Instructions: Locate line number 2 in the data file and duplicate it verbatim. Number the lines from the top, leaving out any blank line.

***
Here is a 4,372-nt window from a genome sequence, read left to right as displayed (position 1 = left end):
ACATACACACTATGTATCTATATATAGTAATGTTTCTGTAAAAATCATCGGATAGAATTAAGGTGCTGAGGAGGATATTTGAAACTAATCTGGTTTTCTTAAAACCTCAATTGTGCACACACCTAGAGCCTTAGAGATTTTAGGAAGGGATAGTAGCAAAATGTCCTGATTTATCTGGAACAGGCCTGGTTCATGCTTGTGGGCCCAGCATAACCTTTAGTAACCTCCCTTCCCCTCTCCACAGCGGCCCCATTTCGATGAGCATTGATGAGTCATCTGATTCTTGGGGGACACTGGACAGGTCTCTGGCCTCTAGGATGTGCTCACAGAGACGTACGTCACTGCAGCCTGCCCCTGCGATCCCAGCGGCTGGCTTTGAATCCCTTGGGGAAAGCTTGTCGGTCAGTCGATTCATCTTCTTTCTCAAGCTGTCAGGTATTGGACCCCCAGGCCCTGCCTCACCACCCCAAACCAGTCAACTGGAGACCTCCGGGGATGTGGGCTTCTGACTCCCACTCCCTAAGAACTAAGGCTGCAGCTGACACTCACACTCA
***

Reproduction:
ACATACACACTATGTATCTATATATAGTAATGTTTCTGTAAAAATCATCGGATAGAATTAAGGTGCTGAGGAGGATATTTGAAACTAATCTGGTTTTCTTAAAACCTCAATTGTGCACACACCTAGAGCCTTAGAGATTTTAGGAAGGGATAGTAGCAAAATGTCCTGATTTATCTGGAACAGGCCTGGTTCATGCTTGTGGGCCCAGCATAACCTTTAGTAACCTCCCTTCCCCTCTCCACAGCGGCCCCATTTCGATGAGCATTGATGAGTCATCTGATTCTTGGGGGACACTGGACAGGTCTCTGGCCTCTAGGATGTGCTCACAGAGACGTACGTCACTGCAGCCTGCCCCTGCGATCCCAGCGGCTGGCTTTGAATCCCTTGGGGAAAGCTTGTCGGTCAGTCGATTCATCTTCTTTCTCAAGCTGTCAGGTATTGGACCCCCAGGCCCTGCCTCACCACCCCAAACCAGTCAACTGGAGACCTCCGGGGATGTGGGCTTCTGACTCCCACTCCCTAAGAACTAAGGCTGCAGCTGACACTCACACTCA